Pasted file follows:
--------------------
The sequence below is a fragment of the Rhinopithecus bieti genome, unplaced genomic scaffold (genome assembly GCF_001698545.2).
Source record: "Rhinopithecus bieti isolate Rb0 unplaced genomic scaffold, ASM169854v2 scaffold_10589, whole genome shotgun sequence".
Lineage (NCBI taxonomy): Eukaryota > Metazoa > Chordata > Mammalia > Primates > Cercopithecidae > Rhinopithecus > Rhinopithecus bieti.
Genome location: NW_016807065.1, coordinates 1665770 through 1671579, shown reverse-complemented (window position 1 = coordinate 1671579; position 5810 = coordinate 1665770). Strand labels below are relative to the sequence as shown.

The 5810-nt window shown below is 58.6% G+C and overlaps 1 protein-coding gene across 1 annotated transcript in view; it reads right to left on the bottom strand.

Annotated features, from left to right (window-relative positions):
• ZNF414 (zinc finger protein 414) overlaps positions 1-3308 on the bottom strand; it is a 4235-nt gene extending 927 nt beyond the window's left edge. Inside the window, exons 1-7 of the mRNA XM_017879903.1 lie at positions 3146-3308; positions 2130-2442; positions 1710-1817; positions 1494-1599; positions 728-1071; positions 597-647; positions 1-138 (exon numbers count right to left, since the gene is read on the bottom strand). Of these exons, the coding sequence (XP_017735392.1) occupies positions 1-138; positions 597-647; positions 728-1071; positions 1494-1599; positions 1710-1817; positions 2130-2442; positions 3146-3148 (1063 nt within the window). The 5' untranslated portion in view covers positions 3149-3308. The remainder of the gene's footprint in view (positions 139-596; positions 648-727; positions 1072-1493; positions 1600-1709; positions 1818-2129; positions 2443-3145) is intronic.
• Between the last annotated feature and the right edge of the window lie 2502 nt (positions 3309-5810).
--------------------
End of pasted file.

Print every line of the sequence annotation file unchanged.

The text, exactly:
The sequence below is a fragment of the Rhinopithecus bieti genome, unplaced genomic scaffold (genome assembly GCF_001698545.2).
Source record: "Rhinopithecus bieti isolate Rb0 unplaced genomic scaffold, ASM169854v2 scaffold_10589, whole genome shotgun sequence".
Lineage (NCBI taxonomy): Eukaryota > Metazoa > Chordata > Mammalia > Primates > Cercopithecidae > Rhinopithecus > Rhinopithecus bieti.
Genome location: NW_016807065.1, coordinates 1665770 through 1671579, shown reverse-complemented (window position 1 = coordinate 1671579; position 5810 = coordinate 1665770). Strand labels below are relative to the sequence as shown.

The 5810-nt window shown below is 58.6% G+C and overlaps 1 protein-coding gene across 1 annotated transcript in view; it reads right to left on the bottom strand.

Annotated features, from left to right (window-relative positions):
• ZNF414 (zinc finger protein 414) overlaps positions 1-3308 on the bottom strand; it is a 4235-nt gene extending 927 nt beyond the window's left edge. Inside the window, exons 1-7 of the mRNA XM_017879903.1 lie at positions 3146-3308; positions 2130-2442; positions 1710-1817; positions 1494-1599; positions 728-1071; positions 597-647; positions 1-138 (exon numbers count right to left, since the gene is read on the bottom strand). Of these exons, the coding sequence (XP_017735392.1) occupies positions 1-138; positions 597-647; positions 728-1071; positions 1494-1599; positions 1710-1817; positions 2130-2442; positions 3146-3148 (1063 nt within the window). The 5' untranslated portion in view covers positions 3149-3308. The remainder of the gene's footprint in view (positions 139-596; positions 648-727; positions 1072-1493; positions 1600-1709; positions 1818-2129; positions 2443-3145) is intronic.
• Between the last annotated feature and the right edge of the window lie 2502 nt (positions 3309-5810).